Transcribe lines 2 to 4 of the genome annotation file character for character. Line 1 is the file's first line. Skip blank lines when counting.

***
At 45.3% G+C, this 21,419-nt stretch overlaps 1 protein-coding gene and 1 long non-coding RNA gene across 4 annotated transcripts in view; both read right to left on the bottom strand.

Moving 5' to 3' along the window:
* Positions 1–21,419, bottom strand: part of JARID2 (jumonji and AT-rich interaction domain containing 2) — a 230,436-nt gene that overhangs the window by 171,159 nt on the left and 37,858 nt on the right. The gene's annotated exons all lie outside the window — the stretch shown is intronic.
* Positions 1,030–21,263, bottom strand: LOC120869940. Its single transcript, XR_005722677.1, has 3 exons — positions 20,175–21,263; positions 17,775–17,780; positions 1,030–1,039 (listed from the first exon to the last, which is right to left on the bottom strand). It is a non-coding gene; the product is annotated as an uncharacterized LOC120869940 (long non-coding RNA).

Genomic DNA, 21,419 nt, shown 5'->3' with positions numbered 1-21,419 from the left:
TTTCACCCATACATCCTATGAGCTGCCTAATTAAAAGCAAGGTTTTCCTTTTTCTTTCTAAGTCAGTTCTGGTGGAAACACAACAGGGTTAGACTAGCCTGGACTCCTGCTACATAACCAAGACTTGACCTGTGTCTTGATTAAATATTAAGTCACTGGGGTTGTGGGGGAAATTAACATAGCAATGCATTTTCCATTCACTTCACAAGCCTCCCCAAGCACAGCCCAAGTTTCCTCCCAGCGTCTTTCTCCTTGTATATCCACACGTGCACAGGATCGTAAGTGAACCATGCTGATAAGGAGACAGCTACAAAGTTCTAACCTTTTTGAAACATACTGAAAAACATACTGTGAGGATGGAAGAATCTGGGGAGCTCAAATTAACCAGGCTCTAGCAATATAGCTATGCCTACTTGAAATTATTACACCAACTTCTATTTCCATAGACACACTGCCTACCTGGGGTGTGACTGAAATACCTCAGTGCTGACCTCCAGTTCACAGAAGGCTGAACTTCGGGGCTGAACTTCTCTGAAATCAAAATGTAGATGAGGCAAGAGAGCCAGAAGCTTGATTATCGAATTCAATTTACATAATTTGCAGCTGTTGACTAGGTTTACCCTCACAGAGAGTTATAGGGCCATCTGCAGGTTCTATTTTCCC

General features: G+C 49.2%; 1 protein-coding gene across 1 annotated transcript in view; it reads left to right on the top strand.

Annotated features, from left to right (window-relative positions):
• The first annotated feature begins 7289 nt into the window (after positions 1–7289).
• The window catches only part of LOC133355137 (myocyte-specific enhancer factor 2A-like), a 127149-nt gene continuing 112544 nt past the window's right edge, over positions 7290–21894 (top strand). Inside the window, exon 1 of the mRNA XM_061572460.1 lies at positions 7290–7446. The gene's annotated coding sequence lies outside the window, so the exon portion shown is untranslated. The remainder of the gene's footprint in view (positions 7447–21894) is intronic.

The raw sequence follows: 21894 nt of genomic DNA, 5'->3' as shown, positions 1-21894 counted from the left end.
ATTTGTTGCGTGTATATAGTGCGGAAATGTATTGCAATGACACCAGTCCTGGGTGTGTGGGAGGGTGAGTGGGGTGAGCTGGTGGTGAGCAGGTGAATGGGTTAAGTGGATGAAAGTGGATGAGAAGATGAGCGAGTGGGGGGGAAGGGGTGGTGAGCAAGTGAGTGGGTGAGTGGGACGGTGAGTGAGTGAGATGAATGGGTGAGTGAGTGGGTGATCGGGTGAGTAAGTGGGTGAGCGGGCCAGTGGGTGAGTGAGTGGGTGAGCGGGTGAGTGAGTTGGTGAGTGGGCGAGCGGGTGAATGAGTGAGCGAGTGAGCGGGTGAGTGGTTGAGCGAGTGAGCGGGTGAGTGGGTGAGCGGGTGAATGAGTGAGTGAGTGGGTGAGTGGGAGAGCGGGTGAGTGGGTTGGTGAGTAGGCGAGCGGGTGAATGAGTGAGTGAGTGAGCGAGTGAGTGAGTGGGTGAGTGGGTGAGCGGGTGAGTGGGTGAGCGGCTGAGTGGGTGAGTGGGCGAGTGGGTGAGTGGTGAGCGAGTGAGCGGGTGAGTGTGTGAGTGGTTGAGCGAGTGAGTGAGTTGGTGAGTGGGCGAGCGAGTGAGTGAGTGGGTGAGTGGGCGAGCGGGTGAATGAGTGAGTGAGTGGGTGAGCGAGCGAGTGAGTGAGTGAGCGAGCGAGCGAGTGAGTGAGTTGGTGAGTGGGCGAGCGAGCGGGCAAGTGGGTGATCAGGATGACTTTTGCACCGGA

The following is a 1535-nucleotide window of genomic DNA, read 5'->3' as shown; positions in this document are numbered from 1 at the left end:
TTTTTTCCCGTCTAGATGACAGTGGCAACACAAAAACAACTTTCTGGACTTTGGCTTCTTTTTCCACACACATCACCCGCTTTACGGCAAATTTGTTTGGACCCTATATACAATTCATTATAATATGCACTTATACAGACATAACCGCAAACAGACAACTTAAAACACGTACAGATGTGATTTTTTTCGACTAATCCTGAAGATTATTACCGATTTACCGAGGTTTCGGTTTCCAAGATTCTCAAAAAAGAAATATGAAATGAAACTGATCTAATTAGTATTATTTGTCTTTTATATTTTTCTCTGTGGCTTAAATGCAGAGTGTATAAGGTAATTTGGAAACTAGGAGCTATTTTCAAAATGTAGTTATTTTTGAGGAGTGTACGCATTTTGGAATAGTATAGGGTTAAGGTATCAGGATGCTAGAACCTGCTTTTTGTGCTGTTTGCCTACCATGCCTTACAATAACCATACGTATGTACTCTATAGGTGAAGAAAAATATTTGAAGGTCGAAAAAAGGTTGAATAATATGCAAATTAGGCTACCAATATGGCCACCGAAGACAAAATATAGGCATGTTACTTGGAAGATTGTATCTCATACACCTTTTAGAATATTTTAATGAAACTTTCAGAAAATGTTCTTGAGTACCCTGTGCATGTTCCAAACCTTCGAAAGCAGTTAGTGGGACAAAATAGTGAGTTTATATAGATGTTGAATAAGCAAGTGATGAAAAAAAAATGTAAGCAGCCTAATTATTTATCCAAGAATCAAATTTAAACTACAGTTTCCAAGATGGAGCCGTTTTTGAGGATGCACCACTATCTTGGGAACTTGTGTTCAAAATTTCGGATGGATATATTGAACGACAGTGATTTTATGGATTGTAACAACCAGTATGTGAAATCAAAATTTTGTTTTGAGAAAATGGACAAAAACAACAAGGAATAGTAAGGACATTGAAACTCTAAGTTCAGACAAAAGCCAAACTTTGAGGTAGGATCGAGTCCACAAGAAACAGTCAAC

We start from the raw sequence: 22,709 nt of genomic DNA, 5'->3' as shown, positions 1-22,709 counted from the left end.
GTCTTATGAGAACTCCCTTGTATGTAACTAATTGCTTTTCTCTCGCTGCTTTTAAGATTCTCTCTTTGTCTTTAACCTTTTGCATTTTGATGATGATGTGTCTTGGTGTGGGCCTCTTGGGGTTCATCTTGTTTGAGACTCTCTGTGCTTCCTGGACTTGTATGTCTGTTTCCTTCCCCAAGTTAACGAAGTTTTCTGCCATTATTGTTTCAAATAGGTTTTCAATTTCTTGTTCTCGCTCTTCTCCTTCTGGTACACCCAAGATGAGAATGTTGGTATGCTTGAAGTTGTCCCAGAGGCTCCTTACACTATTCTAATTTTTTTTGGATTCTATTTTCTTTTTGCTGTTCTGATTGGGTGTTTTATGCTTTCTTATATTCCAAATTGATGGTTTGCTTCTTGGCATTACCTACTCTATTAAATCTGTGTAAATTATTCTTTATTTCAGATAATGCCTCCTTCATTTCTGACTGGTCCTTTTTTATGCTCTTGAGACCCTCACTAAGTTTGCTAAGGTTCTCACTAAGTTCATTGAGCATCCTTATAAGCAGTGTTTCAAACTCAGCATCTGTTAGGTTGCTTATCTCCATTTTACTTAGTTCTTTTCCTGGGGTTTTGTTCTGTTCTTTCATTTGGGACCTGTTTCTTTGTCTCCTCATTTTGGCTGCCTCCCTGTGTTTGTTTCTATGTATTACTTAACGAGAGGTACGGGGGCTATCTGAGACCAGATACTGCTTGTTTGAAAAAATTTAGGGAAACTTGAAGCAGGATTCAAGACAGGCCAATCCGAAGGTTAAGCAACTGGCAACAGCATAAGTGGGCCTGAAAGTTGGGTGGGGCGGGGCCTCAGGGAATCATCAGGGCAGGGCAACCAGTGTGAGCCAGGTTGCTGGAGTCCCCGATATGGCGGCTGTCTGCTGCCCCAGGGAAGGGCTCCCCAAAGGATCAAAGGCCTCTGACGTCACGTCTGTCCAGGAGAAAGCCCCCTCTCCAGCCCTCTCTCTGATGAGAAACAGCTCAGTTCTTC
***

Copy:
Moving 5' to 3' along the window:
* Positions 1–21,419, bottom strand: part of JARID2 (jumonji and AT-rich interaction domain containing 2) — a 230,436-nt gene that overhangs the window by 171,159 nt on the left and 37,858 nt on the right. The gene's annotated exons all lie outside the window — the stretch shown is intronic.
* Positions 1,030–21,263, bottom strand: LOC120869940. Its single transcript, XR_005722677.1, has 3 exons — positions 20,175–21,263; positions 17,775–17,780; positions 1,030–1,039 (listed from the first exon to the last, which is right to left on the bottom strand). It is a non-coding gene; the product is annotated as an uncharacterized LOC120869940 (long non-coding RNA).